Unfortunately, when stress strikes our finances, we become more vulnerable to diseases and other health crises.
One of the most popular medical journal articles circulating today (during bad times on the stock exchanges), from the European Heart Journal, relates to studies in China, and provides a good international view of the effects of financial distress on the whole planet. [read article…]
But heart disease is not the only result of financial crisis. One of the many other things that can befall the unwary is the story of our “error rate”, which always tends to rise when we are focus is absorbed by stress. Our normal perceptive sensors are ignored, or overwhelmed with “chaff” from our external stress crises, to the extent that we are much more likely to trip, miss a stair, leave our keys or sunglasses at the counter, and to forget our credit card at the restaurant. But once we climb into a car, we need to be even more careful, especially after a day of bad financial stress. (To start, make sure you don’t slam your door on any fingers or loose clothing!).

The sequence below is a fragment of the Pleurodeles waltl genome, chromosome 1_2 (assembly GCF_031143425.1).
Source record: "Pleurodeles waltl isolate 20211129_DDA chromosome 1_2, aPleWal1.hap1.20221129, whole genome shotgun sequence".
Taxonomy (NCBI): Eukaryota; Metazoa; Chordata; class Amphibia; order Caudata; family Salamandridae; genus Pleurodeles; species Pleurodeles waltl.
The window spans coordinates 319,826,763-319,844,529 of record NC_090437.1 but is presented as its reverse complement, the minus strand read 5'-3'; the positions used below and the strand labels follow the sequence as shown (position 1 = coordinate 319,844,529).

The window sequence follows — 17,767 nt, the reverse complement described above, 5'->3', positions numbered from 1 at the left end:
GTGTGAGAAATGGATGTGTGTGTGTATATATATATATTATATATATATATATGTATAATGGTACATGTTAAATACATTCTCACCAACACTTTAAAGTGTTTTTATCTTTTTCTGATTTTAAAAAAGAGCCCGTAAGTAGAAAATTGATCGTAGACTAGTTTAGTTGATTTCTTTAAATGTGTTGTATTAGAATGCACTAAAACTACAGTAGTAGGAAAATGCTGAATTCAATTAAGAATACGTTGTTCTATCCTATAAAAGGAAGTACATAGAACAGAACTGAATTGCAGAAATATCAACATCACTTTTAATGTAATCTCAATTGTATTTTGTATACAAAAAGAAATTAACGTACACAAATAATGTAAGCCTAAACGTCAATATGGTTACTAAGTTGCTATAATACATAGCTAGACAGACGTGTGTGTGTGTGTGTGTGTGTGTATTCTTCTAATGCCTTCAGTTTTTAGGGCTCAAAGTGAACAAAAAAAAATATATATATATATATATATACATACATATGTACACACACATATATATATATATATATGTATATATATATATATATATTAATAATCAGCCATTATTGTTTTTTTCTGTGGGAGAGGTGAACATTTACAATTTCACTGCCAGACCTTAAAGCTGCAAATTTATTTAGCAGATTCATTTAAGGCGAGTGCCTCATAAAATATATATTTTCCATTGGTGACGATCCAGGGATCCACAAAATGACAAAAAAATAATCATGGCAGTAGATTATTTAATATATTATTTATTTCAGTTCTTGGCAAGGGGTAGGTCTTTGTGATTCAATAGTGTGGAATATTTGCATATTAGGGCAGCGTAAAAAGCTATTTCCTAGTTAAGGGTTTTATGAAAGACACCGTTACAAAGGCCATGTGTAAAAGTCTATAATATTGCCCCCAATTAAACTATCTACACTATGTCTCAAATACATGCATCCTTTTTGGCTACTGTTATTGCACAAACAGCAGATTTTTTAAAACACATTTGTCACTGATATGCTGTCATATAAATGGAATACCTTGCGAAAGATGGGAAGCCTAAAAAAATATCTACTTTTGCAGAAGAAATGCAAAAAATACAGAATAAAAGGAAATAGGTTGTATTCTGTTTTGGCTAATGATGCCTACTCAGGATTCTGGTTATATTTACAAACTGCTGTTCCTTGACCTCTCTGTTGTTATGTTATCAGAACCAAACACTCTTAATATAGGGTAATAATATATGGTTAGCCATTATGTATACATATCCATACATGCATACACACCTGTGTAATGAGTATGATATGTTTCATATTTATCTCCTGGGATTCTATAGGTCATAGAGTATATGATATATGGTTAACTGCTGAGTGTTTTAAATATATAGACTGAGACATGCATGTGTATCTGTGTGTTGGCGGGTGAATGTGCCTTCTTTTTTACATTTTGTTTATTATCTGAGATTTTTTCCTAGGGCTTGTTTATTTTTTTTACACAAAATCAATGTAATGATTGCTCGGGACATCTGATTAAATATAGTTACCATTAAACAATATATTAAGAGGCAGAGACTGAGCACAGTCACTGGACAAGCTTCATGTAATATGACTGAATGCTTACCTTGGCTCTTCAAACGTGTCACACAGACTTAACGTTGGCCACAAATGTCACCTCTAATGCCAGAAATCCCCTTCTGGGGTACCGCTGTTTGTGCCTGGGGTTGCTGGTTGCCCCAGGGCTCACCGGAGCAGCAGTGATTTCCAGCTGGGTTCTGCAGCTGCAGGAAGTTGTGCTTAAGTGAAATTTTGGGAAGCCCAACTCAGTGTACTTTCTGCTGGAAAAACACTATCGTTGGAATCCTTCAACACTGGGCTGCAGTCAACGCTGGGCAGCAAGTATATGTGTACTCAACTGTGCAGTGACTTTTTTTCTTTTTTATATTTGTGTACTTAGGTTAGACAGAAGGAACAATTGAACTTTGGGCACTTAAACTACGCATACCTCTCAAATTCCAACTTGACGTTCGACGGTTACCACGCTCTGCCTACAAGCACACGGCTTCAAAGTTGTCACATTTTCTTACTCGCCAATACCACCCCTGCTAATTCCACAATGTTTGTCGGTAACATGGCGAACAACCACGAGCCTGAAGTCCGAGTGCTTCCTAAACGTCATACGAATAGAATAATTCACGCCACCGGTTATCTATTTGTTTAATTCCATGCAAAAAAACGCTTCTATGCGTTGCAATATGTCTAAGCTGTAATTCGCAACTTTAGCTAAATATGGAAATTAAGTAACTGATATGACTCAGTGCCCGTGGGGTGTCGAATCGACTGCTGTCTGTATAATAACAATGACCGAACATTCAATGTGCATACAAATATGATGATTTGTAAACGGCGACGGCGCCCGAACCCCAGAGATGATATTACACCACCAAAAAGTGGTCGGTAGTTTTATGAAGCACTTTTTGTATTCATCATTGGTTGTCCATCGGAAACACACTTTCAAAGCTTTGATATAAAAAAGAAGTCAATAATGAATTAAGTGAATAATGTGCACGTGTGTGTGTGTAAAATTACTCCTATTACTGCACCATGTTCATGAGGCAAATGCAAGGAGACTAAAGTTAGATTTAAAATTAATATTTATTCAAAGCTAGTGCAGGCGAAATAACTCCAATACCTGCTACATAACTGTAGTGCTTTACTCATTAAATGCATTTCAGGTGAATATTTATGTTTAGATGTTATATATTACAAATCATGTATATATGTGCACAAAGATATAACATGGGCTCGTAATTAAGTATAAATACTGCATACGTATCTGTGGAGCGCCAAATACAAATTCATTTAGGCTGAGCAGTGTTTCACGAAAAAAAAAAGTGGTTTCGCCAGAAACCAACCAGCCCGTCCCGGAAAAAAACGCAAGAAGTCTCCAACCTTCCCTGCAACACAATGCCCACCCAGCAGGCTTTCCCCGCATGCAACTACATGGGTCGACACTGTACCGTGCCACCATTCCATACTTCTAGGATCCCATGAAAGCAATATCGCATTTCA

To start, make sure you turn OFF your phone and your radio when you drive. After a bad day at the office, you are most likely going to miss that stop sign, or forget to do your seat belt, or forget to slow down on a wet road. If weather permits, lower a couple of windows, so you can hear surrounding noises, like a bicyclist or pedestrian yelling from your blind side, or the engines of approaching cars etc. Remember, when stresses are high, all your senses need to be on high alert. (Note to driving aficionados, even the greatest F1 race teams do not permit loud music and text messaging while they race!)
As a last word of caution, remember that stress is seen with any change, not just change for the worse. So, if you are under the stress of driving visitors from the airport, be extra cautious. Same point if you are driving your spouse and brand-new baby home from the hospital. Take extra time to look both ways, and make sure your distractions don’t get in the way of your stress defense.